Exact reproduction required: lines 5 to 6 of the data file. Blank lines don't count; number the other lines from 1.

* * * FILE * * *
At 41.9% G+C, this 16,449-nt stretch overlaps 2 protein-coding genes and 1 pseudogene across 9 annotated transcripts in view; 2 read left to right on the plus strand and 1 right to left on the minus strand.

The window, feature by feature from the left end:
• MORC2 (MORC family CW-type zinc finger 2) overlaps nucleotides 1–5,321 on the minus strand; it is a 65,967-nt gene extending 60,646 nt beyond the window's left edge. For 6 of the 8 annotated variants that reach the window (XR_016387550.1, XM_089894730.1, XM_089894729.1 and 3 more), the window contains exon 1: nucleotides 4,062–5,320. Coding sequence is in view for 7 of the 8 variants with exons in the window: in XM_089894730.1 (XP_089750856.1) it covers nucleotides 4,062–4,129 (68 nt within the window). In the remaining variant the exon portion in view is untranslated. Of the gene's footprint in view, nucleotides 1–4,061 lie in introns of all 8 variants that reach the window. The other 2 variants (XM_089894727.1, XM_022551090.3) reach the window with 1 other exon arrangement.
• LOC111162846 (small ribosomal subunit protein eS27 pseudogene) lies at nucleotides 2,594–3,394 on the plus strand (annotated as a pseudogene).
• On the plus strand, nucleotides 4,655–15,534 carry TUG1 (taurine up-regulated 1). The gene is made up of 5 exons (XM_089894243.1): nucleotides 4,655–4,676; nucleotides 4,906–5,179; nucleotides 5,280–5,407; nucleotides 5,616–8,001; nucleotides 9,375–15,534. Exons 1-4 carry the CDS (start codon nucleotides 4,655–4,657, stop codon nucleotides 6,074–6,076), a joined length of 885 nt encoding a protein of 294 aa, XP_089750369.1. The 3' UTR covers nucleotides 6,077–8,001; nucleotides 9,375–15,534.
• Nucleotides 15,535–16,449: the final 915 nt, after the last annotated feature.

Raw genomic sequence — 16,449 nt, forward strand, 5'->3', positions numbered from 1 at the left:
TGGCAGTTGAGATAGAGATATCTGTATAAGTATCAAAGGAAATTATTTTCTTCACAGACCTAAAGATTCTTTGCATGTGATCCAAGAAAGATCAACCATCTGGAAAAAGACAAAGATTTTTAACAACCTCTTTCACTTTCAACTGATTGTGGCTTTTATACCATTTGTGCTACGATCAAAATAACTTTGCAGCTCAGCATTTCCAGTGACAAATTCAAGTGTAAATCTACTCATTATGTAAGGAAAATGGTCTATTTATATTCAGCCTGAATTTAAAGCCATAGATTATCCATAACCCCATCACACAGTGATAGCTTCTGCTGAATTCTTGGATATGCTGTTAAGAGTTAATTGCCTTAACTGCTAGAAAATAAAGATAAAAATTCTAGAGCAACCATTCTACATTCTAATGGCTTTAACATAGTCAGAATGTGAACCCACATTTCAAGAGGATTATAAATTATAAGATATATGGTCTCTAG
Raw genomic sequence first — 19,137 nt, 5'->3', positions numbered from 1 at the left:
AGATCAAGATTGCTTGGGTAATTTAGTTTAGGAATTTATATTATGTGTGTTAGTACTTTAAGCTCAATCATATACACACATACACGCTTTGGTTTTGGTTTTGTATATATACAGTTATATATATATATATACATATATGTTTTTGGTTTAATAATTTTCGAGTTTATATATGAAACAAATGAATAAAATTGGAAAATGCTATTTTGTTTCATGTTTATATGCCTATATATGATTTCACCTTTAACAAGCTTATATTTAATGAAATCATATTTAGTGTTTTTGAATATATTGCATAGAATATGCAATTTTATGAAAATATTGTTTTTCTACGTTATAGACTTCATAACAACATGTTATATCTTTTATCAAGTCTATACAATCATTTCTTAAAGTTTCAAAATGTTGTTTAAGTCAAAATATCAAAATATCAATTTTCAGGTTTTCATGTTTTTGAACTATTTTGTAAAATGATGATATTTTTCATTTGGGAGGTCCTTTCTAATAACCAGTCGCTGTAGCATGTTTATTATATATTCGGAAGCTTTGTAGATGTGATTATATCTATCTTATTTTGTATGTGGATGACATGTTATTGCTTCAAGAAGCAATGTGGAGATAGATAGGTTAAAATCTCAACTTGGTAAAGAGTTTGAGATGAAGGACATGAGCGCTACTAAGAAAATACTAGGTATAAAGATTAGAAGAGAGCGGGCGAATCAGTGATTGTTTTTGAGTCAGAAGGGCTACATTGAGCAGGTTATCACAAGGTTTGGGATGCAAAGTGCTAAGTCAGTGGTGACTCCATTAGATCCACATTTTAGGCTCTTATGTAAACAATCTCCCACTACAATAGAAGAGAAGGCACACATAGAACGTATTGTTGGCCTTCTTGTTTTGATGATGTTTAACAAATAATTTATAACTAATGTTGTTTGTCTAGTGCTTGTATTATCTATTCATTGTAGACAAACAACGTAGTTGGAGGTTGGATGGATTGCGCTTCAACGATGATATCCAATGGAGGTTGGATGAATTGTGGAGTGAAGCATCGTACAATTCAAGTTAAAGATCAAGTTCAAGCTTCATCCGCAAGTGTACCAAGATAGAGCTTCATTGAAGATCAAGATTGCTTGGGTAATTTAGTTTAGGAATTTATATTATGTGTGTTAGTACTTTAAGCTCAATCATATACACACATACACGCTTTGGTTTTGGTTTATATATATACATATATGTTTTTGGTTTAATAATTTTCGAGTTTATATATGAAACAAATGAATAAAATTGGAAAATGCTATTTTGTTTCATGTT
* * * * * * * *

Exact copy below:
• On the plus strand, nucleotides 4,655–15,534 carry TUG1 (taurine up-regulated 1). The gene is made up of 5 exons (XM_089894243.1): nucleotides 4,655–4,676; nucleotides 4,906–5,179; nucleotides 5,280–5,407; nucleotides 5,616–8,001; nucleotides 9,375–15,534. Exons 1-4 carry the CDS (start codon nucleotides 4,655–4,657, stop codon nucleotides 6,074–6,076), a joined length of 885 nt encoding a protein of 294 aa, XP_089750369.1. The 3' UTR covers nucleotides 6,077–8,001; nucleotides 9,375–15,534.
• Nucleotides 15,535–16,449: the final 915 nt, after the last annotated feature.